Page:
With Egypt’s presidential elections over, tour operators are hoping travel to the Middle East will finally start to recover. Travellers have been continuing to avoid the region for more than a year after the high-profile conflicts of the Arab Spring in late 2010.
Tour operators believe a lack of understanding about the region and misconceptions about safety are keeping people away unnecessarily – when they could be making the most of the cheaper prices arising from the tourism downturn. Traffic is slowly starting to pick up but most operators report numbers are still well down on 2010, before the wave of revolution and protests began.
Tourism ministers and industry leaders from throughout the region came together at May’s Arabian Travel Market in Dubai to discuss ways to combat the ongoing challenges brought about by the Arab Spring. Many destinations in the region have set ambitious targets for visitor numbers and their success will depend on their ability to convince travellers it is safe to return.
The chief executive of large tour operator Cox & Kings, Steve Reynolds, says he is surprised by the extent to which Australians have stayed away. ”If you compare it to other situations [around the world], the recovery has been quite slow, comparatively,” Reynolds says. ”The Egypt situation is now more than 18 months old and the numbers [of visitors from Australia] are still quite small.”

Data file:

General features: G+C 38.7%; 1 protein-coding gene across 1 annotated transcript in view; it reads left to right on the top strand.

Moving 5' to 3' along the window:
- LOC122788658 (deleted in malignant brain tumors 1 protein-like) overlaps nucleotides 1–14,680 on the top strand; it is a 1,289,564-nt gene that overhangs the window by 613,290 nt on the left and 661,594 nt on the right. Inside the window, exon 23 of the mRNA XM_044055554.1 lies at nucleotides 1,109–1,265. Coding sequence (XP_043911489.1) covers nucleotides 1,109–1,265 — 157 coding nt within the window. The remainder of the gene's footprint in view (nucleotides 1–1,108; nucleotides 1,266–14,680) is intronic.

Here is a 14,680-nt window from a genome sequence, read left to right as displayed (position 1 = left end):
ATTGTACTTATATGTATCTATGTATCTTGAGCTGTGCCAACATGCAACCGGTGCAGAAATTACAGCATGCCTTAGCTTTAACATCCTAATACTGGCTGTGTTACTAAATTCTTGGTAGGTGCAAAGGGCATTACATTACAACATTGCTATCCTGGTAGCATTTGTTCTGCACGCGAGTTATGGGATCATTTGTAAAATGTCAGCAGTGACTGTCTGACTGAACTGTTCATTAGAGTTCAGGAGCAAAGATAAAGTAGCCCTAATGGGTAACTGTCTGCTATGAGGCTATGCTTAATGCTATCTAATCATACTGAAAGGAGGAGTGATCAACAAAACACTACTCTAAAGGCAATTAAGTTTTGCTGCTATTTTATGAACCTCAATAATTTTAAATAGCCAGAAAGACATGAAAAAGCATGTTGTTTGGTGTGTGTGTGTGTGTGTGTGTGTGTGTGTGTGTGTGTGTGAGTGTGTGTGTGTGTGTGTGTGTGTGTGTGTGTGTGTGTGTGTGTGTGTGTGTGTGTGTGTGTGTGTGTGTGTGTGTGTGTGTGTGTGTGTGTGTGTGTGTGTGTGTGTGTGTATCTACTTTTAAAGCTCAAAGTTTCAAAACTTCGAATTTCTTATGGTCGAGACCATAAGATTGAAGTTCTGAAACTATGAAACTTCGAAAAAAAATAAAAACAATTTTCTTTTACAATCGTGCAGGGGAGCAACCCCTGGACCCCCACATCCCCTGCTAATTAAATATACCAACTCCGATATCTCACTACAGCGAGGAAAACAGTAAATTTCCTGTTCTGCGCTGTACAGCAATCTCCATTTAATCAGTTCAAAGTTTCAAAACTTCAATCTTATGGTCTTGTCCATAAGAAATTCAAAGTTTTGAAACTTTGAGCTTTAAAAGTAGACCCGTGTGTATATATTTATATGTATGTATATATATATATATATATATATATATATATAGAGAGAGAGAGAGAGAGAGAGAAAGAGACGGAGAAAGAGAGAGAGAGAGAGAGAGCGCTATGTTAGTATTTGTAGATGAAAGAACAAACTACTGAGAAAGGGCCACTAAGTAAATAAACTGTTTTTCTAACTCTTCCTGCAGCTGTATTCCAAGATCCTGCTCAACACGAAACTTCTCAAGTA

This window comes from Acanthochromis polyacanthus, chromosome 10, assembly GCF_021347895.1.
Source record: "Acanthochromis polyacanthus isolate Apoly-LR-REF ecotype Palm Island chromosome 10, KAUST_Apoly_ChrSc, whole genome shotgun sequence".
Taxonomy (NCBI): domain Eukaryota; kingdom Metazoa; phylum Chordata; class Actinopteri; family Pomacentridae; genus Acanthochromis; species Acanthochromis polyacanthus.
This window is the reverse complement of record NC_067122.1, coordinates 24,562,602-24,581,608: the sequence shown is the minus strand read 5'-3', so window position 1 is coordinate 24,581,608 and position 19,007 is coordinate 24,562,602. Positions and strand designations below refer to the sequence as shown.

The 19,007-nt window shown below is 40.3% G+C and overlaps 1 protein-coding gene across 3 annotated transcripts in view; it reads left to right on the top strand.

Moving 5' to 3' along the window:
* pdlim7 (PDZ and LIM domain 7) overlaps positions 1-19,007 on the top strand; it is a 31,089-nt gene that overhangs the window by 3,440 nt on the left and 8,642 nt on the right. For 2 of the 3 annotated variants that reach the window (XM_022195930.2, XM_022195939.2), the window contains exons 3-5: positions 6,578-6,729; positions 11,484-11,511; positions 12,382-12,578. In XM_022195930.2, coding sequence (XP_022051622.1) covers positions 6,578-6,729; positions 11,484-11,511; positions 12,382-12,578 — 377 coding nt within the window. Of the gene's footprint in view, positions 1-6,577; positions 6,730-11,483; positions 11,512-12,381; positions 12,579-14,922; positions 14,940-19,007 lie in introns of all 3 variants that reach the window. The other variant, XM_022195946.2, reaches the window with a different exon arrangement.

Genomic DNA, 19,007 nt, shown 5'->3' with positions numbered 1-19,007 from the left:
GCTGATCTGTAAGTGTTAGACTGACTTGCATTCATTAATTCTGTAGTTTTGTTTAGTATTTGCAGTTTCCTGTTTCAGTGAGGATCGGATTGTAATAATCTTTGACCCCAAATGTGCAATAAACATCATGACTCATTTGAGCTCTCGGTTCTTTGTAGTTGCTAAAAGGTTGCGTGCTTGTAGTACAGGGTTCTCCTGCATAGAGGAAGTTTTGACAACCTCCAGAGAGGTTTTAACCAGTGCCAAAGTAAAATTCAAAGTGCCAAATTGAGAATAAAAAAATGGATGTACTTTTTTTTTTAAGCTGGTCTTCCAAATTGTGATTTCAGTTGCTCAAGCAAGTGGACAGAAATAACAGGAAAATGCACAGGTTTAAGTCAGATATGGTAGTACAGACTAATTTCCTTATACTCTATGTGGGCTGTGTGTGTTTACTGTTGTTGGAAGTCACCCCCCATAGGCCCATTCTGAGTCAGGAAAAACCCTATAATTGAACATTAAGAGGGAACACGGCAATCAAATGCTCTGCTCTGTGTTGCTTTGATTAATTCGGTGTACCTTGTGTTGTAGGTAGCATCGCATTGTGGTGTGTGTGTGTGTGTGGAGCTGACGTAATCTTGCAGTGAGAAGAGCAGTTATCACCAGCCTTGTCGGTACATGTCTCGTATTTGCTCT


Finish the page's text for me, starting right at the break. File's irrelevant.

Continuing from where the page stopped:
Reynolds says the terrorist attacks on London in 2005 barely disrupted tourism, while events in the Arab world have kept people away for more than a year. ”I would urge people to take a greater sense of perspective,” he says. “We are much more desensitised to risk in places that we perceive to be safer, but people talk about the Middle East as if it’s this very dangerous place. I don’t think that’s the case.”
Reynolds says events in Egypt, for example, have… (click here to keep reading this article by Jane E. Fraser)